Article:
By Daniel J. DeNoon
Psilocybin — the psychedelic drug from magic mushrooms — is back in the news.
A study to be published this week suggests the drug improves people’s sense of wellbeing, and might be a useful treatment for clinical depression.
In the study, 10 volunteers looked at written cues that spurred memories linked to strong positive emotions. These memories were, as you might expect, far more vivid when the volunteers were given psilocybin than when they were given placebos.
Two weeks later, the volunteers who had the most vivid memories while on psilocybin had the greatest sense of wellbeing.
“Our findings support the idea that psilocybin facilitates access to personal memories and emotions,” Robin Carhart-Harris, PhD, the study’s lead author, said in a news release.
Earlier studies, some going back to the 1950s, suggest that psilocybin can reduce symptoms of depression, anxiety, obsessive-compulsive disorder (OCD), and cluster headaches. The new findings support recent studies in which volunteers given psilocybin underwent long-lasting positive changes in personality and rated the experience as one of the most spiritually significant in their lives.
The new work is part of a renaissance in research into psychedelic — many now prefer the term “entheogenic” — drugs.
All of these studies are being done under close supervision. None support the illegal home use of psychedelic drugs — particularly new designer hallucinogens, such as bromodragonfly, that can be fatal in small doses.
“It is not a cure all. It is certainly a difficult experience. This is not something people are going to abuse and do all the time because it is not fun,” psychotherapist and psychedelic-research advocate Neal M. Goldsmith, PhD, recently told me.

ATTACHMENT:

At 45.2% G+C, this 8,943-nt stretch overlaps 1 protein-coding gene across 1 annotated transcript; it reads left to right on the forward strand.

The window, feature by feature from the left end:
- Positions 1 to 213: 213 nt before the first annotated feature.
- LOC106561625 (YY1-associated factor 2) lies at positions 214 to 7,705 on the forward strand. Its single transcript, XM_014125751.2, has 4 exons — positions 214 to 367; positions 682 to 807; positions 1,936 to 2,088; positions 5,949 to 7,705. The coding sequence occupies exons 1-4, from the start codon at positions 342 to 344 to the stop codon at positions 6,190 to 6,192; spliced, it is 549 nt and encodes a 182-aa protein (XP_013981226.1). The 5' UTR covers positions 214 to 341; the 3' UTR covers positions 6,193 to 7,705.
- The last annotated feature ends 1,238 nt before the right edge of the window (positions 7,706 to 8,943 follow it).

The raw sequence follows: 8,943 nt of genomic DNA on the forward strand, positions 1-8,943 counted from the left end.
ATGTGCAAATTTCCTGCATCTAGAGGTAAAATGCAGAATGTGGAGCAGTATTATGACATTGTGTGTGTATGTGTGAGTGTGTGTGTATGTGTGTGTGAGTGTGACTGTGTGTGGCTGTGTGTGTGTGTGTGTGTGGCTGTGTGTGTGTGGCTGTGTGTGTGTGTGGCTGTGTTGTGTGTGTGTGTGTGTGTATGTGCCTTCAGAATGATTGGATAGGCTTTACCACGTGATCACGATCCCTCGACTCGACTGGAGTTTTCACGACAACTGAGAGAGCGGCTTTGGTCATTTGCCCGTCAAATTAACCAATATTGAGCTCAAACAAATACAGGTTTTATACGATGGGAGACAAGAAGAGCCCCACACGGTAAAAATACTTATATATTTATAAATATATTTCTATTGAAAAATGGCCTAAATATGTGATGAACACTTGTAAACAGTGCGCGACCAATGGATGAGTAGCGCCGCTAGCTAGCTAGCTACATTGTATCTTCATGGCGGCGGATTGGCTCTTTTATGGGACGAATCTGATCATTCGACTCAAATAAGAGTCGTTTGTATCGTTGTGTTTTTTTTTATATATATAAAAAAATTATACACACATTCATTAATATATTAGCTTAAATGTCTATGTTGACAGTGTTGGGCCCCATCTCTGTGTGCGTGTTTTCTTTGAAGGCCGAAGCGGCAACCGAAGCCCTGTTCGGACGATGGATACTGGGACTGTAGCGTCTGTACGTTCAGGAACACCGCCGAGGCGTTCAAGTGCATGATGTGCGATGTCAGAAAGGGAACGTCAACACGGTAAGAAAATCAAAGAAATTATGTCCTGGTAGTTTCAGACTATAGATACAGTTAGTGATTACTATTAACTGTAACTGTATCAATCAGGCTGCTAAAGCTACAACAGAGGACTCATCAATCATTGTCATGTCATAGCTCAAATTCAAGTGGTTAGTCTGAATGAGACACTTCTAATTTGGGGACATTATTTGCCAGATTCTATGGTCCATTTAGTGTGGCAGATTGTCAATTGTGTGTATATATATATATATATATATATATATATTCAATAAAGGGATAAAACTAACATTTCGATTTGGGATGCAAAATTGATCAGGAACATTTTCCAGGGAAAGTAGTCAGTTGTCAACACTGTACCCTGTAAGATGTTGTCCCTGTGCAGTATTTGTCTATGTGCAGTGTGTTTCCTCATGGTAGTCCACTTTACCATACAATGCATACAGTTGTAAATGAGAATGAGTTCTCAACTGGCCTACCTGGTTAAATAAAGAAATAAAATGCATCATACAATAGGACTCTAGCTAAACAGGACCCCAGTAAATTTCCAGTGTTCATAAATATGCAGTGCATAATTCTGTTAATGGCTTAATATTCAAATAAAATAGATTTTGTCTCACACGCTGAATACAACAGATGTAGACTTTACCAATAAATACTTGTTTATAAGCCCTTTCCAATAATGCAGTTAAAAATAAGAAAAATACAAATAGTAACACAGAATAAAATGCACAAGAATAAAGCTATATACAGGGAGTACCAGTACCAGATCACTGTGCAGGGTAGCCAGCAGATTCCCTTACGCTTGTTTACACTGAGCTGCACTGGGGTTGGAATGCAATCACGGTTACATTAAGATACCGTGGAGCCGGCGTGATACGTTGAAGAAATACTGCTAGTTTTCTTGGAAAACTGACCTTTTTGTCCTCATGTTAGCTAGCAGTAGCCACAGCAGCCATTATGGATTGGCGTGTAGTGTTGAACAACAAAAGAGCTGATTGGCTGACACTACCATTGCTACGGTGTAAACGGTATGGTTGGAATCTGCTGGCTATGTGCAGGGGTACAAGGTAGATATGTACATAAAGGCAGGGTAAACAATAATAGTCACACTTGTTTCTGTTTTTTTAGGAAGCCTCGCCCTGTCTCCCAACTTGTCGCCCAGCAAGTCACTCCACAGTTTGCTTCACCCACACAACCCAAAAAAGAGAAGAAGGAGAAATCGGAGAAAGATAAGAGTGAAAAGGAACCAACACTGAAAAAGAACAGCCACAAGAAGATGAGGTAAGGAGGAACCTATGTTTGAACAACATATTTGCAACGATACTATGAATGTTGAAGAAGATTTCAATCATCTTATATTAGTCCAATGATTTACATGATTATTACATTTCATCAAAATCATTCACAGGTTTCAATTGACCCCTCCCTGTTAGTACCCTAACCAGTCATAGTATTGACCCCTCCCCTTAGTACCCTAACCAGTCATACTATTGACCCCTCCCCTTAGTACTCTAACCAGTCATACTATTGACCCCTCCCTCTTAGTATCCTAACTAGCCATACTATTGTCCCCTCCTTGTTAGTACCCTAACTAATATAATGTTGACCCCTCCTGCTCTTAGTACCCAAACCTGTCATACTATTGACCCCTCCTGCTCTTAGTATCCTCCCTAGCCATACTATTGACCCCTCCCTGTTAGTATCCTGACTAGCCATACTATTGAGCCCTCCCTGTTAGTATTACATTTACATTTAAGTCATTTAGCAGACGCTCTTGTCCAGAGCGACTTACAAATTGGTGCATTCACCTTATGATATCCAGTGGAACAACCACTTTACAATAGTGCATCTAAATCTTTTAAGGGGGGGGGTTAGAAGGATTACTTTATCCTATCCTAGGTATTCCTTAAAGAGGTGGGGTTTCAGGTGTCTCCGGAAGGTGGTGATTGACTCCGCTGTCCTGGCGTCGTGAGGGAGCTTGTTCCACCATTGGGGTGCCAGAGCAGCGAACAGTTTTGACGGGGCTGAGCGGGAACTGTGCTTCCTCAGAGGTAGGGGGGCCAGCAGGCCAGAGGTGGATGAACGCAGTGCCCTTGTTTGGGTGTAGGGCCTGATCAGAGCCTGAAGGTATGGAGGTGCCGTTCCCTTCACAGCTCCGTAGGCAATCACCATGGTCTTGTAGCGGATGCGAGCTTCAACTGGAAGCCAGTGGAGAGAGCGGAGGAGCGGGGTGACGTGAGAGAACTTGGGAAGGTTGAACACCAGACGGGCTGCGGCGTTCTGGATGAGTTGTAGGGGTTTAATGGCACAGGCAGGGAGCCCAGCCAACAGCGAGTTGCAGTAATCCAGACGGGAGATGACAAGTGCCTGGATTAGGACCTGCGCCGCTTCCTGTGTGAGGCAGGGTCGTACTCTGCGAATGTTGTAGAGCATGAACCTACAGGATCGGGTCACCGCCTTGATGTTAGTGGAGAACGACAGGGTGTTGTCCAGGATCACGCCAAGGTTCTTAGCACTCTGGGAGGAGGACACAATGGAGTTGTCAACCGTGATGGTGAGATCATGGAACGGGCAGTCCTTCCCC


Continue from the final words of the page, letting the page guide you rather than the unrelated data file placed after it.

Interestingly, Carhart-Harris and colleagues also used real-time brain imaging to see how psilocybin affects brain function. Using state-of-the-art equipment, they found that instead of exciting extra brain activity, the drug actually reduces brain activity.
The areas where brain activity is reduced are “hubs” that connect various parts of the brain. The findings suggest that psilocybin takes the brakes off of the mind, “enabling a state of unconstrained cognition.”
There is evidence that in depressed people, those brakes are slammed on particularly hard. This, Carhart-Harris and colleagues suggest, leads to an “overstable state” in which thinking is “rigidly pessimistic.”
Even in a controlled setting, the use of psilocybin and other psychedelic drugs can lead to intense bouts of anxiety and even panic. The benefits of psychedelic drugs are still unproved; their risks are real. This is an extreme example of “don’t try this at home.”